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The other connector, for the microphone, is an XLR connector, which is a larger 3-pin connector commonly used only for pro-level recording. This is the same connection that the afore-mentioned Shure SM58 uses, for instance. This connection is common for low-output analog devices like microphones that will need pre-amplification. To get a signal from the XLR-connected microphone into the computer while maintaining high quality, I needed a very special adapter, an XLR-to-USB adapter, which is more than just a plug adapter, it’s also an analog-to-digital converter. There are many ways to achieve this goal, but I went with the relatively straightforward and very easy-to-use Shure X2u. It’s a bit like a cylinder, with the XLR jack at one end and the USB port at the other, and very simple controls and indicators on the side. With this device, I can record straight to my laptop, which is also not something the professionals recommend, but, hey, I’m already going a bit overboard here! I have a very quiet (albeit old) MacBook Air, with no spinning drives or loud fans, so as long as I’m not typing on it, it doesn’t make much background noise. And, this way the MacBook doubles as my reading platform, since after all, I have to read from something while I’m narrating, right?

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So that’s the technical equipment, but there’s also a non-technical component very much required. A quiet room. And, not just quiet, but acoustically deadened. Professionals use a proper recording studio, with specially insulated walls and door, and fancy foam shapes all over the walls and ceiling to trap any stray echoes. That’s a bit much for a podcaster on a budget to reproduce, unfortunately, but there are ways to achieve some of this at home. Even if, like me, you live in a small condo in a noisy building on a noisy street in the heart of a noisy city, with trucks, trains, and planes constantly rumbling around. When my upstairs neighbors run the faucet, I hear water swooshing through the pipes. For that matter, when they walk, I feel it in my own floor, as the structural timbers carry an echo of their steps down one level. I’m pretty sure my downstairs neighbor has the same experience with regard to me. Even if someone walks by outside, on the sidewalk, holding a normal conversation, I can hear it inside my unit with the windows closed, along with birds chirping in the trees that are one of the things which make this neighborhood attractive.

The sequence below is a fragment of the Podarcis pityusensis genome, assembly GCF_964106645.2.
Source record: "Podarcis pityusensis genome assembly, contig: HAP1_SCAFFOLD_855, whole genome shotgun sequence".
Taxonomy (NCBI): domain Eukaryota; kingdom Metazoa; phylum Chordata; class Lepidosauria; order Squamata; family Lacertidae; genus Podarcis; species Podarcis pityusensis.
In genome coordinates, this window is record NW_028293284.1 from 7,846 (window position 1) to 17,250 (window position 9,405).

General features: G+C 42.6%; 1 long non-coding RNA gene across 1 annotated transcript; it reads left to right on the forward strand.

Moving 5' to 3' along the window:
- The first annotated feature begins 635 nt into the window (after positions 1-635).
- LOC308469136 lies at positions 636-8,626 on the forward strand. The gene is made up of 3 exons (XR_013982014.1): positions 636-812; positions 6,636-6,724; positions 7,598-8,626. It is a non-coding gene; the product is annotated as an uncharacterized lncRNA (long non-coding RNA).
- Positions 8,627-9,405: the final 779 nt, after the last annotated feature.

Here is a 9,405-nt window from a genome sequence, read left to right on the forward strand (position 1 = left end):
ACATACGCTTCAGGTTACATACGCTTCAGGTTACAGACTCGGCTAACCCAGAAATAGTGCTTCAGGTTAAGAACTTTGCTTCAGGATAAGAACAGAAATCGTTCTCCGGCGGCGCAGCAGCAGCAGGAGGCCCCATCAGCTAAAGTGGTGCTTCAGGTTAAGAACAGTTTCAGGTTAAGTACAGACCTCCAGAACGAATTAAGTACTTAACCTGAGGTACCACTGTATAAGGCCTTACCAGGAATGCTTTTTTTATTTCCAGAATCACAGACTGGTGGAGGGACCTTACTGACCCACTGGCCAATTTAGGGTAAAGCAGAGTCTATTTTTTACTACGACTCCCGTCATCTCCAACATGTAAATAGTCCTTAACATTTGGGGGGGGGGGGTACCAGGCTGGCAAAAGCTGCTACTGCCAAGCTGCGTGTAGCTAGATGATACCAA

It is noisy here, and that fancy new sensitive microphone can hear it all.

I can’t stop all of that, but what I can do is set myself up in the closet, with the doors shut, and hang wool blankets over the doors, another laid across the wooden floor, and otherwise depend upon the hanging clothes to act as natural dampeners. Does it work? We’ll soon see, but I just spent two hours in there trying my best to get about twenty or thirty minutes of recorded narration. My first attempt, which I’m about to start editing down.

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When you listen to yourself through headphones in a quiet room while speaking into a quality mic placed right up to your mouth, you hear every timbre of your own voice, not the way it sounds in your own head, but the way others hear you. It is weird. But I already knew that, and so did you. The other thing you notice is every time you take a breath. Breathing is loud. And when your mouth gets dry and as a result you lisp a little on a phoneme. Or you stumble on a word. Or burp. Yeah, that happened, too.

Folks, this is hard. Eventually I learned to stop killing the recording every time I stumbled, just pause, say “scratch that last bit” into the mic, pause again, and start again, backing up a few sentences or to the beginning of the paragraph. The constant restarting of the recording was far too distracting, so I just let it run, made “audio notes” when I had stumbled, and kept going. My next job is to go through and edit out all those bits to turn it into one continuous narration.